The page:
Fox Offers Asphalt-Level Perspective With Inertia Unlimited Revamped GopherCam
NASCAR fans tuning into this Sunday’s Daytona 500 on Fox better fasten their seatbelts before flipping on their big-screens. Inertia Unlimited’s newly modified GopherCam system promises to offer a unique — and startling — new perspective.
“The reason this GopherCam works so well is that it’s an extremely unnatural angle,” Inertia Unlimited President Jeff Silverman says of the pair of GopherCams, which are imbedded directly into the Daytona track. “In real life, you are just not used to watching a car come at you at 200 miles per hour and go right over the top of you. It’s a jarring shot that, in my opinion, offers a truly show-stopping angle of the race.”
The GopherCam system has been a staple of Fox’s Daytona 500 coverage for five years, but Inertia Unlimited significantly modified the camera this year to create an even more compelling shot of the cars racing by. Always an ultra-miniature system, the latest iteration is even smaller, allowing Fox to position it almost anywhere on the track.
“Due to the optical technology we have developed, the entire height of the camera sensor — the highest point above the surrounding pavement — is just 1/10 of an inch,” says Silverman. “It’s almost equal to a piece of sand — basically unnoticeable. When we started this six years ago, we were at a hair more than ¼ of an inch, then cut it down to 3/16 of an inch, and now 1/10 of an inch. You have to have some height so you can see down the track, but this is about as close as it gets to zero height.”
The new GopherCam is years in the making and, according to Silverman, was designed with the help of the same company that designed the corrective optics for the Hubble Space Telescope. The revamped GopherCam system features a brand-new lens custom-built by Inertia Unlimited to capture a wide field of view (65 degrees horizontal) despite shooting through a pinhole in the track.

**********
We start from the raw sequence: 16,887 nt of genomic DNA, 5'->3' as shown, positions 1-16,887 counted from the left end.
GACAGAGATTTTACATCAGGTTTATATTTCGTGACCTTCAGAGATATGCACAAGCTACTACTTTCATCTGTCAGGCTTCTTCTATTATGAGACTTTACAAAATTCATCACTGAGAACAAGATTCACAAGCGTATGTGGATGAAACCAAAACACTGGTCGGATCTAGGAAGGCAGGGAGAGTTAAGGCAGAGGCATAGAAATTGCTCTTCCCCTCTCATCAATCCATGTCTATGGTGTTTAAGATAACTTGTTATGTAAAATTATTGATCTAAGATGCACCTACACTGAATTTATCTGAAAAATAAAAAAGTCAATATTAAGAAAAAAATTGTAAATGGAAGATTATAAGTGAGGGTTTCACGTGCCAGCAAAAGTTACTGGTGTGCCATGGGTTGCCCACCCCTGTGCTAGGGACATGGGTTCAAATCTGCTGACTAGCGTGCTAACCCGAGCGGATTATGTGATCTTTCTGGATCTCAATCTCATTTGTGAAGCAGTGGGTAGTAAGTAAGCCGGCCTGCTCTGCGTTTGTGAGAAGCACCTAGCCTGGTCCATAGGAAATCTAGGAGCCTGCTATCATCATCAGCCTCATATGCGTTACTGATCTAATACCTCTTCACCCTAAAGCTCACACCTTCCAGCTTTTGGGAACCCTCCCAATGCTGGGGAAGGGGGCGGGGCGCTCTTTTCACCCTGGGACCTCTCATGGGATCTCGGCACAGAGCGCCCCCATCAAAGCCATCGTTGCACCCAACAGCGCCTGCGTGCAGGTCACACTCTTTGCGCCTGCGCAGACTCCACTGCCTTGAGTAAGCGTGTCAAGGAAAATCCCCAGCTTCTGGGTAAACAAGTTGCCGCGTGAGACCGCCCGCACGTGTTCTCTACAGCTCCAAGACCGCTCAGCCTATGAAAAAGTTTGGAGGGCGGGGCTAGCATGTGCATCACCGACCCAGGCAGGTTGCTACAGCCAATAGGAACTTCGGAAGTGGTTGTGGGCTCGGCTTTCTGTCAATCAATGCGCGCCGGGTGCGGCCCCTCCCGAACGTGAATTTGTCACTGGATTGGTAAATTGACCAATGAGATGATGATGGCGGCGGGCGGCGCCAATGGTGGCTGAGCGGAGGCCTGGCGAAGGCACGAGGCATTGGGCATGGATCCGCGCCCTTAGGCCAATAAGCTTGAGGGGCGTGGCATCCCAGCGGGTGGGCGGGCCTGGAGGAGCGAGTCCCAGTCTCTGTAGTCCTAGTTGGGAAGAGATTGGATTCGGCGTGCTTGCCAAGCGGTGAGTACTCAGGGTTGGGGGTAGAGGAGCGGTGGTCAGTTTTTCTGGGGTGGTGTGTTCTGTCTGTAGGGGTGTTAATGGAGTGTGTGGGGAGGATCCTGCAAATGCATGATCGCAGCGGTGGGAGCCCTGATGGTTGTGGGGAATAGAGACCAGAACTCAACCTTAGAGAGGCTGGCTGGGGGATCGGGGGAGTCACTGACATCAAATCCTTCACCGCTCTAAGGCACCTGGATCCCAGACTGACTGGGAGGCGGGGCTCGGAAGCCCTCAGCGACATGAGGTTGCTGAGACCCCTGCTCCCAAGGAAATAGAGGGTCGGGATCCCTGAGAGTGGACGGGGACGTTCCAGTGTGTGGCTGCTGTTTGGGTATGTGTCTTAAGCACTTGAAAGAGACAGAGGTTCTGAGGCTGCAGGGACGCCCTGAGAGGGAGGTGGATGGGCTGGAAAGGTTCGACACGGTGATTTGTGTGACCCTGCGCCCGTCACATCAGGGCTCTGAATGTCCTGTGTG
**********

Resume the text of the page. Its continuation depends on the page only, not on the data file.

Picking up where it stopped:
“About 3 or 4 mm in front of the lens, all the rays of light that goes into the lens converge into a point,” says Silverman. “At that point, we put an extremely small prism. For baseball, it is 2 x 2 mm square. We are stuffing all the light through a tiny hole and turning it 90 degrees down into the lens. That allows us to shoot and see a completely unobstructed wide field of view. To my knowledge, no lens exists to do this kind of feat.”
Fox and Inertia have positioned two GopherCams on the track at Daytona. The first is in the front stretch 5 ft. from the wall just after the pit-road exit. The second is located at the dead center of the backstretch.
“We drilled holes in those two new positions, and we put them in spots where we anticipate the cars will be going regularly,” says Silverman. “In the front stretch, we are expecting to be underneath almost every single car, and, at that point, they are doing over 200 mph. And [on the backstretch], the cars come out of turn two tight to the wall, and they actually drop in a little bit to the center of the backstretch. That’s exactly where we’re going to be.”
Of course, anytime a camera — no matter how small — is placed directly into the asphalt of a NASCAR track, there is always the concern that it will somehow affect the race itself. However, both NASCAR and Daytona Motor Speedway proved to be quite accommodating.
“NASCAR has always been cooperative,” Silverman says, “but they have reached a new level of cooperation recently with us. We scouted a couple months ago at Daytona and met with NASCAR. When we agreed to modify the camera a bit, they let us take the exact position we wanted. This is going to be our ‘eureka’ moment.
“The operations staff at Daytona have also been incredibly cooperative over the years,” he continues, “but this year has been amazing. There is hardly ever a time where I’ve asked for something and haven’t gotten it from them.”